Orthopaedic research in Australia: a bibliographic analysis of the publication rates in the top 15 journals.
To investigate the publications rates and characteristics of the authors for manuscripts originating from Australia in the 15 highest ranked orthopaedic journals over a 5-year period.METHODS
The 15 highest ranked journals in orthopaedics, based on their 2015 impact factor, were used to establish the total number of publications and cumulative impact factor points between January 2010 and December 2014. The affiliations of the primary author and co-authors were used to determine the involvement of Australian trained orthopaedic surgeons. Study location, research topic and anatomic areas were recorded.RESULTS
A total of 478 publications were identified; 110 of these manuscripts were principally authored by Australian trained orthopaedic surgeons or medical professionals affiliated with orthopaedics. In addition, 158 articles were published with orthopaedic surgery involvement where one of the co-authors was an Australian trained surgeon. Australian orthopaedic surgeon (FRACS) involvement was most commonly observed in the knee (n = 90; 33.6%) followed by the hip (n = 69; 25.7%) and basic sciences (n = 27; 10.1%). Surgeons in Sydney had the highest number of publications (n = 95; 35.4%), followed by Adelaide (n = 55; 20.5%) and Melbourne (n = 54; 20.1%).CONCLUSION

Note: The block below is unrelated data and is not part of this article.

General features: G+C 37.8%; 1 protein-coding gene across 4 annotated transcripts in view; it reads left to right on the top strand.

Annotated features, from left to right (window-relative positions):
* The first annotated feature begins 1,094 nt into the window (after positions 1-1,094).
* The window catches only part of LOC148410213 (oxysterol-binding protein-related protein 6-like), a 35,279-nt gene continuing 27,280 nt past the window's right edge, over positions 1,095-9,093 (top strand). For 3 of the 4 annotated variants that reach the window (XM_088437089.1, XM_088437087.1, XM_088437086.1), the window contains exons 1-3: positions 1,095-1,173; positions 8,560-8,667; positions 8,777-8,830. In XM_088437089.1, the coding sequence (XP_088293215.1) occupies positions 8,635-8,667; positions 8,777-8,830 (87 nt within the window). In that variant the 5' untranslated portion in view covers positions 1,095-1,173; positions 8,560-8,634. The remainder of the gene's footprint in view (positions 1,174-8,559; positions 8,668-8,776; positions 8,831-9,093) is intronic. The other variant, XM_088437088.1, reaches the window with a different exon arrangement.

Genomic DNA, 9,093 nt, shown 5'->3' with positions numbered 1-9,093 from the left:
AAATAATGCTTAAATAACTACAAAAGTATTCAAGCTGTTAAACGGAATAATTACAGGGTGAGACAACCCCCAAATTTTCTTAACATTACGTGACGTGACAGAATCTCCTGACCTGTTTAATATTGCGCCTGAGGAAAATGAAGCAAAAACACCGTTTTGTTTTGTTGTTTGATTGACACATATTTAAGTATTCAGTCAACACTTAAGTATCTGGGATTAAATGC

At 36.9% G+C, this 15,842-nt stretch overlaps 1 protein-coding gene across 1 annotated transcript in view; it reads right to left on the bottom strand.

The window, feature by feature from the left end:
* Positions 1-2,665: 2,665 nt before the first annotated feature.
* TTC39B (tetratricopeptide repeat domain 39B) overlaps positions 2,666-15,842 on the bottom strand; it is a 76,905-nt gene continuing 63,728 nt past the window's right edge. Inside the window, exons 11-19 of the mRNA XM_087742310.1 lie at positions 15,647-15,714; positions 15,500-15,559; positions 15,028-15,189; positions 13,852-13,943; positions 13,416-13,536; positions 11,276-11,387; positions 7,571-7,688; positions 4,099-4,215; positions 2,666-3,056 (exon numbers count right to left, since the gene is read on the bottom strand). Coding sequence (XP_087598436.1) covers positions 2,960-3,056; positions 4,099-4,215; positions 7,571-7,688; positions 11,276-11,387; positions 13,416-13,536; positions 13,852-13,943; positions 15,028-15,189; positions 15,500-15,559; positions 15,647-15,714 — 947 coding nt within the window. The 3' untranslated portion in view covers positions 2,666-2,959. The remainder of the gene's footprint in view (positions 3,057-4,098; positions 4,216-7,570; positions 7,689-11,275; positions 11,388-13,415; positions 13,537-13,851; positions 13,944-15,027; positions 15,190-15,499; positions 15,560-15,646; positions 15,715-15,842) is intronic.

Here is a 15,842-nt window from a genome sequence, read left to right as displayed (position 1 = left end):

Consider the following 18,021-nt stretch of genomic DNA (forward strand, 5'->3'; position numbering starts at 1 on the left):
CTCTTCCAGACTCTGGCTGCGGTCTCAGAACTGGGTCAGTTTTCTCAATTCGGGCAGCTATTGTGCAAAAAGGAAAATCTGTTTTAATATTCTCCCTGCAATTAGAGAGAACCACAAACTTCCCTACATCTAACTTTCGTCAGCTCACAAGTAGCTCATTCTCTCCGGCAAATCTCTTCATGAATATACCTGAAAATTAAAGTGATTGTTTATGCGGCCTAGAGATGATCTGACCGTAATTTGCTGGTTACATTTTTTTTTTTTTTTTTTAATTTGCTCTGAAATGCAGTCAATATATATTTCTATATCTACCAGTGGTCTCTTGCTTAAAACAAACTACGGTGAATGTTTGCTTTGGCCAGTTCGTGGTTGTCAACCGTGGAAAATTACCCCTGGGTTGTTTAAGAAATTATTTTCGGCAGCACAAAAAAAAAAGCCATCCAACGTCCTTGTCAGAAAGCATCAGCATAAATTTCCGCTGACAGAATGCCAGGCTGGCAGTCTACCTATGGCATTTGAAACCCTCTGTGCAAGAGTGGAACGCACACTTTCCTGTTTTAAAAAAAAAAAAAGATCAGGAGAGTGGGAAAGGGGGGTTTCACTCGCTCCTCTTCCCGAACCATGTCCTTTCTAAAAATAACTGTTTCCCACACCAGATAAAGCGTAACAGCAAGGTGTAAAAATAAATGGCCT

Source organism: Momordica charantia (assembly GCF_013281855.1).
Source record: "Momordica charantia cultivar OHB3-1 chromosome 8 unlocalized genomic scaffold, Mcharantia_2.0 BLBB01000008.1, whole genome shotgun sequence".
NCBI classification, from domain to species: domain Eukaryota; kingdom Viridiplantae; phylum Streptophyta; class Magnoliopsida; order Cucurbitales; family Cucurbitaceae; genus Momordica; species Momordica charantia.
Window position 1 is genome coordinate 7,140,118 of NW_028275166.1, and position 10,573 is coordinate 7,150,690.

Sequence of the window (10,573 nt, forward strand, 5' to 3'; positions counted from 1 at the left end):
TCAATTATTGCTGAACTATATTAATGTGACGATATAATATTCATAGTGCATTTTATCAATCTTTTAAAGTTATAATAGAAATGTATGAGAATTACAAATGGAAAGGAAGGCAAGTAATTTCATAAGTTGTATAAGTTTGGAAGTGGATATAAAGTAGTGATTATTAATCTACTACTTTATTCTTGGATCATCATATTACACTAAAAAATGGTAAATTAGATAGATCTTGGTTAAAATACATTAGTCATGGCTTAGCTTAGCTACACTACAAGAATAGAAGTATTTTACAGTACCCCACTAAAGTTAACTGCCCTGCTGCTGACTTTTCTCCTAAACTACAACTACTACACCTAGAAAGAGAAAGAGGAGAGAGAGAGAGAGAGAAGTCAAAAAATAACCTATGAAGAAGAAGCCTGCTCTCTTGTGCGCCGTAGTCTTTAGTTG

The results of this study demonstrate that the minority (23%) of the publications originating from Australia in the 15 highest-ranking orthopaedic journals were principally authored by either an Australian trained surgeon or a trainee surgeon. A total of 59% of the publications focused on the hip and knee. Sydney was the leading region, followed by Adelaide and Melbourne. These three regions published 76% of all manuscripts identified during the 5-year study period.